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3 Win-Win-Win Steps For Seniors To Fight Climate Change

3 Win-Win-Win Steps For Seniors To Fight Climate Change


A recent report from the United Nations warns that we’re running out of time to avoid catastrophic worldwide disruptions from global warming. The U.N. report describes the science confirming the evidence that many of us have been experiencing first-hand—extreme temperatures, droughts, wildfires, and flooding.

“Current retirees and seniors won’t likely experience the most disruptive consequences of climate change during our lifetimes — it’s our children and grandchildren who could experience serious disruptions in their lives.”

While it’s understandable to feel helpless in the face of such overwhelming challenges, there’s actually a number of things that seniors and retirees can do to make a difference.

Elders have traditionally converted their knowledge and experience into words of wisdom, providing leadership to their communities by setting a good example for daily living. In this vein, elders have been teachers, mentors, and guardians throughout the centuries. Given the challenges we’re facing regarding climate change, the U.N. report could be a call to seniors for “All hands on deck!”

The climate crisis has developed over many decades due to the cumulative impact of actions that millions of people around the world have taken, just by going about their daily lives. To fight global warming, it’s going to take millions of people making smart changes to their daily routines to deliver a positive cumulative impact on the environment.

The good news is that many of the steps that seniors and retirees could take to fight climate change could be win-win-win. In addition to helping with the environment, elders could also improve their financial security and health as a consequence.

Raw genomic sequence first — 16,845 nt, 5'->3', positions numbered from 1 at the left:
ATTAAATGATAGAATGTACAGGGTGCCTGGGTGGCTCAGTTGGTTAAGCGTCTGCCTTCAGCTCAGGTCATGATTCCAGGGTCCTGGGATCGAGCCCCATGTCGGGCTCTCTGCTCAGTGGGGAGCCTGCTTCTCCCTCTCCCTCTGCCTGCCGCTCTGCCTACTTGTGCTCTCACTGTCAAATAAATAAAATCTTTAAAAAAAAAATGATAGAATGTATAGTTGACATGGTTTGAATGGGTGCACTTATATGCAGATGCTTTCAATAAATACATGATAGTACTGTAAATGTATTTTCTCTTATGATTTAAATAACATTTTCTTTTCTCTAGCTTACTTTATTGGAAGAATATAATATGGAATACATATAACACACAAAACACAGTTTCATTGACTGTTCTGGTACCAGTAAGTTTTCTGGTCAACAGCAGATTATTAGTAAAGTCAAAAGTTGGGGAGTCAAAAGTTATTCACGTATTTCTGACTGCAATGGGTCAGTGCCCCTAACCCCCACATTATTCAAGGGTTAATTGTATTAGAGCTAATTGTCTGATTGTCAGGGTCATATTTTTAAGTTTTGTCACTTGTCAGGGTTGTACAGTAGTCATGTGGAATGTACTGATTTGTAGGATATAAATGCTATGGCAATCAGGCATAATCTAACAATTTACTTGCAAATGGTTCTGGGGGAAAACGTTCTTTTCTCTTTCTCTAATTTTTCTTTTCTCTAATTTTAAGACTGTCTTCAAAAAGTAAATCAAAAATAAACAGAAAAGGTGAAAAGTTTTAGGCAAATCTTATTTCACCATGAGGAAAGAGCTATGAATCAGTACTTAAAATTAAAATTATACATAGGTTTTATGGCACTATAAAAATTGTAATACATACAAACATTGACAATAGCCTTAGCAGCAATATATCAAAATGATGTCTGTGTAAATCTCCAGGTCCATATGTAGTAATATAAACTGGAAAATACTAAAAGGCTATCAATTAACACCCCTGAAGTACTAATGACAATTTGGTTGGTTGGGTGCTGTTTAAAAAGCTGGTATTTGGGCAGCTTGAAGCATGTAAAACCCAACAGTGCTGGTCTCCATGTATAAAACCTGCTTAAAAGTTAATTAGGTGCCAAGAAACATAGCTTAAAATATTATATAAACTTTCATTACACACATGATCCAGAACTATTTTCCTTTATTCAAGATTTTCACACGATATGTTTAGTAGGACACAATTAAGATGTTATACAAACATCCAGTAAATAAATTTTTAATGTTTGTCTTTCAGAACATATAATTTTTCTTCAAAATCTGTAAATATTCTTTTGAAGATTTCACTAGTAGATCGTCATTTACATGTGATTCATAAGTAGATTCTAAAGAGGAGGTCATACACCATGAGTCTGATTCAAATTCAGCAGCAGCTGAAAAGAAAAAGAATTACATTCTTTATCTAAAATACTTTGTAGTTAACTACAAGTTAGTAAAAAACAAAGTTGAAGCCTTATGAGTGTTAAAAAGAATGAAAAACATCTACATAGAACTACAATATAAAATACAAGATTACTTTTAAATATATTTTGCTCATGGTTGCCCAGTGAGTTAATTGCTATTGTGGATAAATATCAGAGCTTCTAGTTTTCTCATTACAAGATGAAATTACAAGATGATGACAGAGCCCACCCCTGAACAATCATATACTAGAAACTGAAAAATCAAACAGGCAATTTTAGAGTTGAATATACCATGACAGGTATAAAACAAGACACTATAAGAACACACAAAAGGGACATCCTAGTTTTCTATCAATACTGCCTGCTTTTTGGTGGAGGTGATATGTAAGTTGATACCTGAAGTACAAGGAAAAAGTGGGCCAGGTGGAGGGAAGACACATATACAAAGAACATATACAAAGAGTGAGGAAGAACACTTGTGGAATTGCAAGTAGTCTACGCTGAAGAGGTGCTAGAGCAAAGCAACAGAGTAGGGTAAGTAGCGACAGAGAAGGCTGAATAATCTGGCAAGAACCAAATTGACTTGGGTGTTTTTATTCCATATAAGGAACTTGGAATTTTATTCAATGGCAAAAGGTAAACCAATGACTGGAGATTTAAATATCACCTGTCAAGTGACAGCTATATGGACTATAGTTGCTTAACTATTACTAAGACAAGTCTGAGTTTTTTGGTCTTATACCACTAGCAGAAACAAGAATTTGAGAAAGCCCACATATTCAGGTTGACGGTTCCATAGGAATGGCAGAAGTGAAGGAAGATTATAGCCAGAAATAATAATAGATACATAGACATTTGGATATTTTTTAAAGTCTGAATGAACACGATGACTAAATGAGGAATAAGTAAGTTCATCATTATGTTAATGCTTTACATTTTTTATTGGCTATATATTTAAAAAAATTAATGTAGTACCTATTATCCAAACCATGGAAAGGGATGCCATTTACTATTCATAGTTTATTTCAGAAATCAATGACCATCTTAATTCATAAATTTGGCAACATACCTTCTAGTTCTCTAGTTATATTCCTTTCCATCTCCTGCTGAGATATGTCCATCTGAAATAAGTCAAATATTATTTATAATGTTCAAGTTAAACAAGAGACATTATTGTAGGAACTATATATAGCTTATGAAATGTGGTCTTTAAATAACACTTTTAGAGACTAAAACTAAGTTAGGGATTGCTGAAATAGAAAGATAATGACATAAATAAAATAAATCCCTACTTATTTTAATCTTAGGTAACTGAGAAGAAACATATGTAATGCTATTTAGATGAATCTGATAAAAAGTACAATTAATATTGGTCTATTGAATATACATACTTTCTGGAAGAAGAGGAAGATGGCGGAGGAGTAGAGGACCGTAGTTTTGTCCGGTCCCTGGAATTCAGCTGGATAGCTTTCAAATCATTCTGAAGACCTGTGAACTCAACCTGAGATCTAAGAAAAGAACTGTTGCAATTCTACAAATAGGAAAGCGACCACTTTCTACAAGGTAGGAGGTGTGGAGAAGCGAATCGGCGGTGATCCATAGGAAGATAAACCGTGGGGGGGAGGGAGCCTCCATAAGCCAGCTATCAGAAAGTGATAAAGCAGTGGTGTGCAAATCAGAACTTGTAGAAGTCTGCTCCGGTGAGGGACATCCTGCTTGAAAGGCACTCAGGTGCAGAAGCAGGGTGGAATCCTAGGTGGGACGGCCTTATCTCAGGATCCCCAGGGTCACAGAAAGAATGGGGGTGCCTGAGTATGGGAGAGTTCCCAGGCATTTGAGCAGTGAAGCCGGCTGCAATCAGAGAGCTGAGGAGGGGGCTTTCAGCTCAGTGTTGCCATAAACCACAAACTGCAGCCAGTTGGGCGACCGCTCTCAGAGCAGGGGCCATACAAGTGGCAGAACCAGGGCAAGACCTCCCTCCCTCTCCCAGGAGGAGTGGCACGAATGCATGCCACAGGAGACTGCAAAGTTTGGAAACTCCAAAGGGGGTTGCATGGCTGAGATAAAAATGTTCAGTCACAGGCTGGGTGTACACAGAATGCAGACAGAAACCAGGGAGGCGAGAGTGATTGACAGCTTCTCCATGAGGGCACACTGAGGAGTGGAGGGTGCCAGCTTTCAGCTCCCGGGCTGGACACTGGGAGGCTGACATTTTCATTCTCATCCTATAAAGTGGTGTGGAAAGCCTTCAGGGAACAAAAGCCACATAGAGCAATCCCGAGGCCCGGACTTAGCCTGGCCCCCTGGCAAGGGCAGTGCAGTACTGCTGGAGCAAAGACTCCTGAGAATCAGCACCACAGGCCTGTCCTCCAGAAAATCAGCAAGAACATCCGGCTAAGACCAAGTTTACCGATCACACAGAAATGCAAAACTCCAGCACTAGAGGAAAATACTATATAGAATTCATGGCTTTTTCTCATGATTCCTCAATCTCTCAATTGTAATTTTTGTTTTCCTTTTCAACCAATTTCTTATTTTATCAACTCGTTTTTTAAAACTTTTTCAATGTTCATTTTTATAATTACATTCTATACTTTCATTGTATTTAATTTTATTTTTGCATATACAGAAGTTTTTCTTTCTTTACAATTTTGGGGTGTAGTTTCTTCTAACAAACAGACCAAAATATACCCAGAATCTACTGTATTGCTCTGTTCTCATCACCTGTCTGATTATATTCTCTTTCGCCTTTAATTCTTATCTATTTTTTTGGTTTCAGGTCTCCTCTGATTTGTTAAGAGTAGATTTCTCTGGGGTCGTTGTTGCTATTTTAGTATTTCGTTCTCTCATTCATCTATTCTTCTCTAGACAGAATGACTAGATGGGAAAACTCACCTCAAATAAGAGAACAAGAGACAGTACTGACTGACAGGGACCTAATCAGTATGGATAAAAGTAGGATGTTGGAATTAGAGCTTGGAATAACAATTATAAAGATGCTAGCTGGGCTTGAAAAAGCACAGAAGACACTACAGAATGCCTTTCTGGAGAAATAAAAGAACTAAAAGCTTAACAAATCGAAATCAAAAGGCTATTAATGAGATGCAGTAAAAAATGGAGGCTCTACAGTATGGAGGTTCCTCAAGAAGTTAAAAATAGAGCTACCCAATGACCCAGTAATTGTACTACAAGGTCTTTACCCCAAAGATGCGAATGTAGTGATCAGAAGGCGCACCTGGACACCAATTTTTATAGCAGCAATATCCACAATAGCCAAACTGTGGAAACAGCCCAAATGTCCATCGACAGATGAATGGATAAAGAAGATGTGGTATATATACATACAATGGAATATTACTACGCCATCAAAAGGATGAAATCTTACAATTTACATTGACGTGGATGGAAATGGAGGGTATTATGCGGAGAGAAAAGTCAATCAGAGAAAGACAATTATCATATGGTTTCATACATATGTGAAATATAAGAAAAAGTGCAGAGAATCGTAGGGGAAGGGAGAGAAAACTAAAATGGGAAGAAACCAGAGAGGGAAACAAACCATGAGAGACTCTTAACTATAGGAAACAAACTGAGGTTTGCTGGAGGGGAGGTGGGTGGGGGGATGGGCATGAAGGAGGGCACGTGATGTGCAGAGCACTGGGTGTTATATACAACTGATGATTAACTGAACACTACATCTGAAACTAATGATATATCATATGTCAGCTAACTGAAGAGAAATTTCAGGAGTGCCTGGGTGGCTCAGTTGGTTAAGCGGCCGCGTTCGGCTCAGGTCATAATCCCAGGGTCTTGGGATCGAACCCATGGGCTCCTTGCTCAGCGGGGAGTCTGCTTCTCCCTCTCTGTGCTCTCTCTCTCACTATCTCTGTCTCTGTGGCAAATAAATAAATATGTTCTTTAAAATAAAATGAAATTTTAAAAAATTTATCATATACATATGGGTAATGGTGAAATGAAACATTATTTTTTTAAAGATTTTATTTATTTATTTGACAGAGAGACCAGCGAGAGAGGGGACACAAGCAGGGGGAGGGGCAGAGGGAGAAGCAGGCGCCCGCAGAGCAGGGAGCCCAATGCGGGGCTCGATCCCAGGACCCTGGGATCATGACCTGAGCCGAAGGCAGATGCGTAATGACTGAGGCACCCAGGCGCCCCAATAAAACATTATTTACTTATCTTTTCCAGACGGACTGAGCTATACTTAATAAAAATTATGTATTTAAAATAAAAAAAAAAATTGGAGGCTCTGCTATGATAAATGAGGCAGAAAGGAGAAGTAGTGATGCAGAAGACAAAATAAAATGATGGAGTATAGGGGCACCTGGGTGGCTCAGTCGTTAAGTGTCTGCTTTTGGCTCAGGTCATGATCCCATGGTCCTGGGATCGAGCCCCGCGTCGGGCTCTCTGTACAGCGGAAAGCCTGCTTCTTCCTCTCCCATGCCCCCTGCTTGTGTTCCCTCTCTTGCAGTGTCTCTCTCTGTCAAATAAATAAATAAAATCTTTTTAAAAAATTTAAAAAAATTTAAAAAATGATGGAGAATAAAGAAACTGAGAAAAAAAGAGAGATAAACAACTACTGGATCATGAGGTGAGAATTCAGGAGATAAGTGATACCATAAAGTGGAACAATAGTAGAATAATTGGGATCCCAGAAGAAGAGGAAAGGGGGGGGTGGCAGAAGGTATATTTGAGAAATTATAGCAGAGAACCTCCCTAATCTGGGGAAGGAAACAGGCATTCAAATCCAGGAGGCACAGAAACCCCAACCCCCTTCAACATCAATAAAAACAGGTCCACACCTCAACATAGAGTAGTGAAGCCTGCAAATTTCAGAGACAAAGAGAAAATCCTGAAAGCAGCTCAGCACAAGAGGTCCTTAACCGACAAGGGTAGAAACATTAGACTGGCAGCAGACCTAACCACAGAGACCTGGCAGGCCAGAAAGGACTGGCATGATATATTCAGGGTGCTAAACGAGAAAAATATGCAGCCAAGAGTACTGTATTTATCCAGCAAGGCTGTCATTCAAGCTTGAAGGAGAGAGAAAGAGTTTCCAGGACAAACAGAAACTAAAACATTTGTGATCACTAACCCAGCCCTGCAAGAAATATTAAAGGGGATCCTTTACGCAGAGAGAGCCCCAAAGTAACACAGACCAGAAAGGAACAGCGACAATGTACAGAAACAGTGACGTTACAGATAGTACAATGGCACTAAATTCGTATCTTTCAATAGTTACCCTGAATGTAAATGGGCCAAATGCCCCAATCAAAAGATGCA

Let’s take a look at three win-win-win solutions and two bonus steps.

Three win-win-win solutions

Here are three actions that retirees and elders could take to help fight global warming and improve their finances and health in the process:
  • SENIORSEat less meat. The meat industry produces large quantities of greenhouse gases, consumes huge amounts of water, and releases many toxins into the environment. You don’t have to become vegetarian or vegan to help–just cut back on your meat consumption by serving smaller portions of meat and compensating with more vegetables and fruits. For instance, eat just one meal a day that contains meat, or even cut back to just a few meat meals each week. In the process, you could lose weight and consume more necessary nutrients from the increased variety of vegetables and fruits you’ll be eating. And, by the way, meat generally costs more than fruits and vegetables, so you could also reduce your daily food bill.
  • SENIORSDrive less, walk, bike, or use public transportation more. Explore how you can go about your daily errands by walking, biking, or using public transportation. Sure, it might take more time, but time is a resource that most seniors and retirees have. In the process, you’ll get great exercise and save money on gas and wear and tear on your car.